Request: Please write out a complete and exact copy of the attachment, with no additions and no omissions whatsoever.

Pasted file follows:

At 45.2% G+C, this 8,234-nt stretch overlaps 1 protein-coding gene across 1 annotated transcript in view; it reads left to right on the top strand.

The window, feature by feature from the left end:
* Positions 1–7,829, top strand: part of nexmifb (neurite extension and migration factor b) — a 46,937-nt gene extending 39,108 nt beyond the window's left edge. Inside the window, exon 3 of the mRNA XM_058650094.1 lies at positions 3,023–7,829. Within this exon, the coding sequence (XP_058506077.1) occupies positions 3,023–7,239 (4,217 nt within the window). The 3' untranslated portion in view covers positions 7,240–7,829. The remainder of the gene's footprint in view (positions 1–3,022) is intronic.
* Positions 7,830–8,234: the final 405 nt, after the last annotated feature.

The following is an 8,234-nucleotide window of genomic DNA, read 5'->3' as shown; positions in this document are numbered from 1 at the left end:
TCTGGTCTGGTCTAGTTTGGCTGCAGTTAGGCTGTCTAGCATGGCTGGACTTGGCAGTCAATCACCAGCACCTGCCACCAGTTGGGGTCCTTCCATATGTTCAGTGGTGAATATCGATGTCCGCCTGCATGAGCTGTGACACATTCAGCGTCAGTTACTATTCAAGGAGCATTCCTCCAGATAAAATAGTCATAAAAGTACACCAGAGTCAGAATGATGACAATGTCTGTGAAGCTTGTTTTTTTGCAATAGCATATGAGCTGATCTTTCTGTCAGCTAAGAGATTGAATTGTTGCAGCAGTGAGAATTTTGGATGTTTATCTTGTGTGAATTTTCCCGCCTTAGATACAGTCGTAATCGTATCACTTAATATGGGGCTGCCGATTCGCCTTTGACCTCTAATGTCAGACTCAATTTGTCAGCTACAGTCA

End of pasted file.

At 45.2% G+C, this 8,234-nt stretch overlaps 1 protein-coding gene across 1 annotated transcript in view; it reads left to right on the top strand.

The window, feature by feature from the left end:
* Positions 1–7,829, top strand: part of nexmifb (neurite extension and migration factor b) — a 46,937-nt gene extending 39,108 nt beyond the window's left edge. Inside the window, exon 3 of the mRNA XM_058650094.1 lies at positions 3,023–7,829. Within this exon, the coding sequence (XP_058506077.1) occupies positions 3,023–7,239 (4,217 nt within the window). The 3' untranslated portion in view covers positions 7,240–7,829. The remainder of the gene's footprint in view (positions 1–3,022) is intronic.
* Positions 7,830–8,234: the final 405 nt, after the last annotated feature.

The following is an 8,234-nucleotide window of genomic DNA, read 5'->3' as shown; positions in this document are numbered from 1 at the left end:
TCTGGTCTGGTCTAGTTTGGCTGCAGTTAGGCTGTCTAGCATGGCTGGACTTGGCAGTCAATCACCAGCACCTGCCACCAGTTGGGGTCCTTCCATATGTTCAGTGGTGAATATCGATGTCCGCCTGCATGAGCTGTGACACATTCAGCGTCAGTTACTATTCAAGGAGCATTCCTCCAGATAAAATAGTCATAAAAGTACACCAGAGTCAGAATGATGACAATGTCTGTGAAGCTTGTTTTTTTGCAATAGCATATGAGCTGATCTTTCTGTCAGCTAAGAGATTGAATTGTTGCAGCAGTGAGAATTTTGGATGTTTATCTTGTGTGAATTTTCCCGCCTTAGATACAGTCGTAATCGTATCACTTAATATGGGGCTGCCGATTCGCCTTTGACCTCTAATGTCAGACTCAATTTGTCAGCTACAGTCA